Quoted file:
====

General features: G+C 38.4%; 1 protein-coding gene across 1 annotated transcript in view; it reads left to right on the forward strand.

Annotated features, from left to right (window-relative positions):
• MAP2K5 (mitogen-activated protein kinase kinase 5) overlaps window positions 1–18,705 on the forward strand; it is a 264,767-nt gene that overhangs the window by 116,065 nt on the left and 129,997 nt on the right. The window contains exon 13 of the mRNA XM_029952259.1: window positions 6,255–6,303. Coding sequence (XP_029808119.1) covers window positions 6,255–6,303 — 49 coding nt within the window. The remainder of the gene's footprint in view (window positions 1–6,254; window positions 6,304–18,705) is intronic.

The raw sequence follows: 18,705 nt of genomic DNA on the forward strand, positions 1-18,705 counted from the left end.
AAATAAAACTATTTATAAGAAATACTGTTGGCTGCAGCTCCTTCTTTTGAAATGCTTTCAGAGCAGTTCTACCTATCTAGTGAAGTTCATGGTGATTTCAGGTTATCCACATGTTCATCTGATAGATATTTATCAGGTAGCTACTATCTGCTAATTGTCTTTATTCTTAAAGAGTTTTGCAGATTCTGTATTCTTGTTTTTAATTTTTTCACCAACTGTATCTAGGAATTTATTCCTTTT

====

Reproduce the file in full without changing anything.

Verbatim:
General features: G+C 38.4%; 1 protein-coding gene across 1 annotated transcript in view; it reads left to right on the forward strand.

Annotated features, from left to right (window-relative positions):
• MAP2K5 (mitogen-activated protein kinase kinase 5) overlaps window positions 1–18,705 on the forward strand; it is a 264,767-nt gene that overhangs the window by 116,065 nt on the left and 129,997 nt on the right. The window contains exon 13 of the mRNA XM_029952259.1: window positions 6,255–6,303. Coding sequence (XP_029808119.1) covers window positions 6,255–6,303 — 49 coding nt within the window. The remainder of the gene's footprint in view (window positions 1–6,254; window positions 6,304–18,705) is intronic.

The raw sequence follows: 18,705 nt of genomic DNA on the forward strand, positions 1-18,705 counted from the left end.
AAATAAAACTATTTATAAGAAATACTGTTGGCTGCAGCTCCTTCTTTTGAAATGCTTTCAGAGCAGTTCTACCTATCTAGTGAAGTTCATGGTGATTTCAGGTTATCCACATGTTCATCTGATAGATATTTATCAGGTAGCTACTATCTGCTAATTGTCTTTATTCTTAAAGAGTTTTGCAGATTCTGTATTCTTGTTTTTAATTTTTTCACCAACTGTATCTAGGAATTTATTCCTTTT